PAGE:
- Page 1 Alienware Aurora Star Wars Edition
- Page 2 Alienware Aurora Star Wars Edition
- Page 3 Alienware Aurora Star Wars Edition
- Page 4 Alienware Aurora Star Wars Edition
- Page 5 Performance Results
If you think that this machine looks good from the outside, just wait until you open it up. The side panel is secured by two thumb screws – once these are removed you can pull the catch on the side and slide the panel away. You need to be careful when removing the side panel since there’s a fan attached to the grille and the cable needs to be removed. When you look inside this machine you get some idea of where your money is going. This is, without a doubt, one of the most beautifully constructed PCs I’ve ever seen.
The first thing I noticed was that the inside panels of the case are all clad in acoustic dampening foam, to reduce the amount of noise intrusion that often emanates from high-end gaming systems. Of course all the foam is cut to size and branded with the Alienware logo. The cable routing is exemplary, and there isn’t a single errant strand of wire anywhere to be seen. The PSU loom is routed behind the drive bays and then onto the waiting motherboard and peripheral sockets. All the cables are also braided to ensure maximum tidiness.
There’s space for four optical drives, but Alienware has only fitted one, although it’s a pretty good one. Residing in the very top bay is an NEC ND-3520A DVD writer. This is a great unit, although it has since been superseded by the even faster ND-3540A. That said, you’re still not going to be hanging around too long waiting for your discs to burn with this drive.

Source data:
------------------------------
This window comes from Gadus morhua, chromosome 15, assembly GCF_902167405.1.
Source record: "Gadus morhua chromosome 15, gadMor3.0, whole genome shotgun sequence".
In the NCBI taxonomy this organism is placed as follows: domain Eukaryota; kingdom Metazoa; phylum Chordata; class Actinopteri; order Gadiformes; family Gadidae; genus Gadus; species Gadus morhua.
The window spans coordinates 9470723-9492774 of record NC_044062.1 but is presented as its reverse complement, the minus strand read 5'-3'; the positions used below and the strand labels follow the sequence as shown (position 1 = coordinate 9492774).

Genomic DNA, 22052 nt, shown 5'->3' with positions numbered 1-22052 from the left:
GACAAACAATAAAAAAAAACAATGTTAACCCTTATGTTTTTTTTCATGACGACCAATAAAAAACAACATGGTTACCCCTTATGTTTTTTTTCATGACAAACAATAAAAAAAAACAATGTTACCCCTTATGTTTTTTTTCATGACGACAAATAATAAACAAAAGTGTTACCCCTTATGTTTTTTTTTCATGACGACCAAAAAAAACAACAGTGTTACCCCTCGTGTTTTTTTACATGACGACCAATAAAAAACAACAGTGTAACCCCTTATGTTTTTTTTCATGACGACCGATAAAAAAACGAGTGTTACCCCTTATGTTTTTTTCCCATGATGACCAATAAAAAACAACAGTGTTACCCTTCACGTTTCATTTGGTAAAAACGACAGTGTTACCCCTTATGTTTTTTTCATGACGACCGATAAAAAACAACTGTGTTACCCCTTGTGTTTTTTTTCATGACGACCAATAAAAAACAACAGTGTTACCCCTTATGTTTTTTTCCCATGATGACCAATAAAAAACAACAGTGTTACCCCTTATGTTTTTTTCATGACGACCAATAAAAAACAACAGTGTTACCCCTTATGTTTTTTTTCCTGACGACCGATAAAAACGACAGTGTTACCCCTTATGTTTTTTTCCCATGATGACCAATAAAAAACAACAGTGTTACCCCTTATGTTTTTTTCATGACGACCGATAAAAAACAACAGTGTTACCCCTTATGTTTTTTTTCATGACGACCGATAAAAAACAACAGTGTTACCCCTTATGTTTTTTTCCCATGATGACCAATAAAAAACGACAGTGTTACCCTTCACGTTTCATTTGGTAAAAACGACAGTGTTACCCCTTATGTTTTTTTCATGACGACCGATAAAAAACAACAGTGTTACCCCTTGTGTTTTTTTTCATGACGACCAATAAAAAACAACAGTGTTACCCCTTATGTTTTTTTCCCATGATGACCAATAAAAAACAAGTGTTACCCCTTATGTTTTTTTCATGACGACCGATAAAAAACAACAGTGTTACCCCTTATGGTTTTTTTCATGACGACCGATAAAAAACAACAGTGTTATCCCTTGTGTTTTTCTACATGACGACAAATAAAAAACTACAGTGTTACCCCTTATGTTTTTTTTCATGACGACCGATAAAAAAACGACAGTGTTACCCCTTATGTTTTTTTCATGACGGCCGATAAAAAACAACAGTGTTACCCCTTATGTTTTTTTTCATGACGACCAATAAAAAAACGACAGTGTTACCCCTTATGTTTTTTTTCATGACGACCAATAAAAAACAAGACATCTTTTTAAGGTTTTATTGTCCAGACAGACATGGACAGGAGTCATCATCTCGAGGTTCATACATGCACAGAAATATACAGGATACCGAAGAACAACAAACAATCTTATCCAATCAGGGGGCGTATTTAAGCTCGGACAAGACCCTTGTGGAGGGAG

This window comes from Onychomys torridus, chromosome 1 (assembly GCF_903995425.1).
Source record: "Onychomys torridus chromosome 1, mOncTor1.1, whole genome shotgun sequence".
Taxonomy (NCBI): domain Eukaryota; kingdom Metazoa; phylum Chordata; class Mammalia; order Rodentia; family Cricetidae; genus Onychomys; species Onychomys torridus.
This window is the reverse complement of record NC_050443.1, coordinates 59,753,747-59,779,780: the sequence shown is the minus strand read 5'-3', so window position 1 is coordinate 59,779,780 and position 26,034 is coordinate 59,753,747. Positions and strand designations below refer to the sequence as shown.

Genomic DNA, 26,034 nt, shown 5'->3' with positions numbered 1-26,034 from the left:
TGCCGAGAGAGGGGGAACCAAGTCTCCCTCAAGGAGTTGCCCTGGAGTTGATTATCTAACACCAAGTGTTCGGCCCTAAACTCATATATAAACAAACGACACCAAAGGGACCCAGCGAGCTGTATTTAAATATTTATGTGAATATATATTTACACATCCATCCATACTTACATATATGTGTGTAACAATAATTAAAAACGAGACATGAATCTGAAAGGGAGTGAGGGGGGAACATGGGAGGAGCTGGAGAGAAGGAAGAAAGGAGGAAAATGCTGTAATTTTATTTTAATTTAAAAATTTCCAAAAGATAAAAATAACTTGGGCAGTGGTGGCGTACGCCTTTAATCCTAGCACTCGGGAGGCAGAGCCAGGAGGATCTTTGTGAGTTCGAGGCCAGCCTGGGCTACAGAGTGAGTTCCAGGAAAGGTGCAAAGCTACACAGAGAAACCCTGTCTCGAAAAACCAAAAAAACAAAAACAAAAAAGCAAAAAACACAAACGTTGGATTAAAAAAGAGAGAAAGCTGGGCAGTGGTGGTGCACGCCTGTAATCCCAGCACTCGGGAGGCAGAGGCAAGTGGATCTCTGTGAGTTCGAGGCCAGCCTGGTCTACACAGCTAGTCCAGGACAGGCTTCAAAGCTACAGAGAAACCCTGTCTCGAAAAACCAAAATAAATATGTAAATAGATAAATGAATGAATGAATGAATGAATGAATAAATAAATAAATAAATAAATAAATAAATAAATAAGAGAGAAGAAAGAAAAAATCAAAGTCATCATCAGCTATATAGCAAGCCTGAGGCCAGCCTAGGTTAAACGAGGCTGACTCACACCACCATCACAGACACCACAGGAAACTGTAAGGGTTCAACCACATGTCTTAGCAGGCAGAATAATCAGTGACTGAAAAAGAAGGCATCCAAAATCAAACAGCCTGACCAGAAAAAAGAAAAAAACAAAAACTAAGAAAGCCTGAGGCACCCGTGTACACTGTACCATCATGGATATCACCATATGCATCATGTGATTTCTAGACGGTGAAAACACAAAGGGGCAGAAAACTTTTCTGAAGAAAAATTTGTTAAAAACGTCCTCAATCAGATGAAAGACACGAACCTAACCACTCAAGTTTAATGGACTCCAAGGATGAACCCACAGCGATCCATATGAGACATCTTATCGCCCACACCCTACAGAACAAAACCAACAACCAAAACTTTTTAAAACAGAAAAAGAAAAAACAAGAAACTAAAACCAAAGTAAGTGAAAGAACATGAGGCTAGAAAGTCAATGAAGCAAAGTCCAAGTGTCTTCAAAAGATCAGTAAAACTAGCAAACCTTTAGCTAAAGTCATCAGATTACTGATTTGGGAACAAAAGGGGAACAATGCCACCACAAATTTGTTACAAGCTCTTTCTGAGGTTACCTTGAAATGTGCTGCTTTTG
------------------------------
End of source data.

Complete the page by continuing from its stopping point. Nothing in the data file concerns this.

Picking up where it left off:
Attention to detail is top of the list with this machine and the cross member of the case is populated by a line of screws, ready and waiting for your next optical drive installation like a belt of ammunition. There are two 3.5in drive bays, one of which is already fitted with a floppy drive. It might seem strange to find a floppy drive in such a cutting edge machine, but since Alienware has configured a RAID array, it makes sense to have a floppy disk for any reconfiguration or emergencies.
Talking of RAID arrays, Alienware has gone for two 160GB 7200rpm drives. With speed being of the essence these drives are striped, so they both make up one large volume of just over 300GB of usable capacity. Both drives are SATA units and once again the cabling has been pristinely routed for ultimate tidiness and unrestricted air flow. Both the drives are connected to the nVidia SATA controller, which still has two connectors free for upgrades. There’s also a second Silicon Image SATA RAID controller on the board in case you want to go all out with your storage. This is definitely an option with the four empty hard disk bays on offer.
The Asus motherboard is, of course, based on the nVidia nForce SLi chipset although only one of the PCI Express graphics slots is being used in its current configuration. Two of the four memory slots are occupied with Corsair XMS PC3200 low latency DDR memory – two 512MB modules for a total RAM complement of 1GB. Nestling in the CPU socket is an AMD Athlon 64 FX55 processor, recently superseded by the stupidly fast FX57. Alienware does offer the FX57 as an option on this machine, but it’s considerably more expensive – personally I think that the FX55 gives a far better price/performance ratio and represents a solid choice.